Next Article in Journal
Nutritional Status of Children 24–60 Months Attending Early Child Development Centres in a Semi-Rural Community in South Africa
Next Article in Special Issue
Parental Perceptions and Exposure to Advertising of Toddler Milk: A Pilot Study with Latino Parents
Previous Article in Journal
Revisiting the Village Where Arsenic Contamination of Underground Water Was First Discovered in Bangladesh: Twenty-Five Years Later
Previous Article in Special Issue
Cross-Cultural Adaptation of the Brazilian Portuguese Version of the Caregiver’s Feeding Styles Questionnaire
Order Article Reprints
Font Type:
Arial Georgia Verdana
Font Size:
Aa Aa Aa
Line Spacing:
Column Width:

Sugary Liquids in the Baby Bottle: Risk for Child Undernutrition and Severe Tooth Decay in Rural El Salvador

School of Public Health, University of California, Berkeley, Berkeley, CA 94720, USA
FXB Center for Health and Human Rights, The Lakshmi Mittal and Family South Asia Institute, Harvard University, Cambridge, MA 02138, USA
Department of Dentistry, University of Puthisastra, Phnom Penh 12211, Cambodia
Asociación Salvadoreña Pro Salud Rural (ASAPROSAR), Santa Ana 02201, El Salvador
Author to whom correspondence should be addressed.
Int. J. Environ. Res. Public Health 2021, 18(1), 260;
Received: 18 November 2020 / Revised: 21 December 2020 / Accepted: 28 December 2020 / Published: 31 December 2020
(This article belongs to the Special Issue Maternal and Child Health and Nutrition in Latin American Populations)


As communities worldwide shift from consuming traditional diets to more processed snacks and sugar-sweetened beverages (SSBs), increases in child obesity and tooth decay and persistence of undernutrition are particularly apparent in Latin American countries. Further evidence of shared risk factors between child undernutrition and poor oral health outcomes is needed to structure more effective health interventions for children’s nutrition. This study aims to identify dietary, oral health, and sociodemographic risk factors for child undernutrition and severe early childhood caries (sECC) among a convenience sample of 797 caregiver–child pairs from rural Salvadoran communities. Caregiver interviews on child dietary and oral health practices were conducted, and their children’s height, weight, and dental exam data were collected. Multivariable regression analyses were performed using RStudio (version 1.0.143). Caregiver use of SSBs in the baby bottle was identified as a common significant risk factor for child undernutrition (p = 0.011) and sECC (p = 0.047). Early childhood caries (p = 0.023) was also a risk factor for developing undernutrition. Future maternal–child health and nutrition programs should coordinate with oral health interventions to discourage feeding children SSBs in the baby bottle and to advocate for policies limiting SSB marketing to young children and their families.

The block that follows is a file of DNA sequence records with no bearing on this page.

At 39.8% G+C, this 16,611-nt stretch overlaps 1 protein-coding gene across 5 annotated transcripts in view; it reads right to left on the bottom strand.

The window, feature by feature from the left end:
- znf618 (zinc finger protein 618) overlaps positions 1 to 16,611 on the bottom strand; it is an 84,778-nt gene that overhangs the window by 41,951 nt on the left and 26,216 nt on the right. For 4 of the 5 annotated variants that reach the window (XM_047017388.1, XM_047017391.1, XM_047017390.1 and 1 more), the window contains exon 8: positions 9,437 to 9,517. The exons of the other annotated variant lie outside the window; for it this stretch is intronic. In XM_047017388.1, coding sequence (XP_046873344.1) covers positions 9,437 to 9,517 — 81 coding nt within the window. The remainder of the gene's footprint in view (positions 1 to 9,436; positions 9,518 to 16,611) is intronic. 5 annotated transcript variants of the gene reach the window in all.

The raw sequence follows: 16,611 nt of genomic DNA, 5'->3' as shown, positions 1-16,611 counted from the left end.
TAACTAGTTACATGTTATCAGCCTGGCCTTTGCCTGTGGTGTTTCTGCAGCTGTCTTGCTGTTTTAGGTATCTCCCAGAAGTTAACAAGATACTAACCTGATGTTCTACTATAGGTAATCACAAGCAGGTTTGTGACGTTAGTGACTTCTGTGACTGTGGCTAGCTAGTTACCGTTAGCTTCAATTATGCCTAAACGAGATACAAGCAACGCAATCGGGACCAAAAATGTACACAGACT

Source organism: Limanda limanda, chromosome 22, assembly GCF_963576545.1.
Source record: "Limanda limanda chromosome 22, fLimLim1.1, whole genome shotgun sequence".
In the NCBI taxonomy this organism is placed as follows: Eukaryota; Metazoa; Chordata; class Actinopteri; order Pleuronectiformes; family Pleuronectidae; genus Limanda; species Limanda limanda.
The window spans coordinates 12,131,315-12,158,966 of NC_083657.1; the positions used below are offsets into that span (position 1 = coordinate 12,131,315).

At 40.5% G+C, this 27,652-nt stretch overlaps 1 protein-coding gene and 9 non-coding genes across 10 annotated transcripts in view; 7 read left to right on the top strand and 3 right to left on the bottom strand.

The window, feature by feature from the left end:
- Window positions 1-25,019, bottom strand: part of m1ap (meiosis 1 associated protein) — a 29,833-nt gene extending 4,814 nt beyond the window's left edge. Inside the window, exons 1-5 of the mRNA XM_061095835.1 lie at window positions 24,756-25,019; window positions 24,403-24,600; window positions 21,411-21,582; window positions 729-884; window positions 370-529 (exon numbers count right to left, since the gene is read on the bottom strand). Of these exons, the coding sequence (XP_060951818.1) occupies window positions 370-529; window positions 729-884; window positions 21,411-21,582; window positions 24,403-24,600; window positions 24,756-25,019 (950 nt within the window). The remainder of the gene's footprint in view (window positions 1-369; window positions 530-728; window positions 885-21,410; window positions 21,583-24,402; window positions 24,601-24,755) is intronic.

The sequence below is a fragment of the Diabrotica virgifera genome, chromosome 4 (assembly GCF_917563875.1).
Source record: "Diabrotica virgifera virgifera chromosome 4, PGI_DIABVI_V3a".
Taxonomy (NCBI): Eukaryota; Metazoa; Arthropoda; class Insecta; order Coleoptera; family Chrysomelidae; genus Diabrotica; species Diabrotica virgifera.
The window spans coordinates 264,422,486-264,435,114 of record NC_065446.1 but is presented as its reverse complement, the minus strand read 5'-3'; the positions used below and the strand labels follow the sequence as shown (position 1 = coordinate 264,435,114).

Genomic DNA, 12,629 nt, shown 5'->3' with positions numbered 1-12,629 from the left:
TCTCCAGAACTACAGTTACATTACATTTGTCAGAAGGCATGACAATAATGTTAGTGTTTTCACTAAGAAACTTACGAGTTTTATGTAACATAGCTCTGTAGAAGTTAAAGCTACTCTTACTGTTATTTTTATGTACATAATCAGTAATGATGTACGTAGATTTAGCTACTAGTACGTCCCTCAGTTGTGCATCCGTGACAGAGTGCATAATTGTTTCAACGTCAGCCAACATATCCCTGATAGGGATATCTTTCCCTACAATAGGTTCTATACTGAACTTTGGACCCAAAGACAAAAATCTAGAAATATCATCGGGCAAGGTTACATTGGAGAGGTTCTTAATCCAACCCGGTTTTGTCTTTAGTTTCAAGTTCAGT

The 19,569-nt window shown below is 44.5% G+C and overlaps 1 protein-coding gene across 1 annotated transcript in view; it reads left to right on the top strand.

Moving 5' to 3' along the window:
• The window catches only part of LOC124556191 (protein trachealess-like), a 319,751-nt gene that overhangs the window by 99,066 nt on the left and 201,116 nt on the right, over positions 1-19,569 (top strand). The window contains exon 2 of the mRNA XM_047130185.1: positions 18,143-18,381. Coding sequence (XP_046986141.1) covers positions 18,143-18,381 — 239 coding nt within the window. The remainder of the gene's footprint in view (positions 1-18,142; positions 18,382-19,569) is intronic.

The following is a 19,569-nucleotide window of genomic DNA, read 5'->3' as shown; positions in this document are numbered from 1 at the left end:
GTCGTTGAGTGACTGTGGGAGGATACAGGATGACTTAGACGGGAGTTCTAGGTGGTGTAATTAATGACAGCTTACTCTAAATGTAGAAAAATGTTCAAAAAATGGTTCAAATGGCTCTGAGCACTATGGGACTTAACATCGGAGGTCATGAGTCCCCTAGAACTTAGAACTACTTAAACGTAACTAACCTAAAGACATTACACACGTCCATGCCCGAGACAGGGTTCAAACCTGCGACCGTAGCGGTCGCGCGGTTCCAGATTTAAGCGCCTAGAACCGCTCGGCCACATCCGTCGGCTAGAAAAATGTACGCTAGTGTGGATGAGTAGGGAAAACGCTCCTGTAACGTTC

1. Introduction

The “nutrition transition”, characterized by a global shift from traditional, whole-food diets to foods and beverages that have high sugar, fat, and salt content, has been driven by global increases in urbanization, trade liberalization, and food marketing [1]. The consequences of this transition are felt mostly in low-to-middle-income countries, and over recent decades, Latin America specifically has seen an increased consumption of fat and sugar and decreased intake of fresh fruit and vegetables [1,2]. Prior research has highlighted the link between this shift in dietary patterns and malnutrition: the deficiency, excess, or imbalance in an individual’s consumption of energy and nutrients [3]. As the global nutrition landscape changes, the literature has especially noted the double burden of malnutrition, where the prevalence of obesity increases while undernutrition persists [4]. Young children who are still growing and developing are especially vulnerable to these nutrition-related diseases [4]. Children with malnutrition, which includes both overweight/obesity and undernutrition, are at higher risk for overall poorer health, development, and quality of life and for tooth decay [4,5].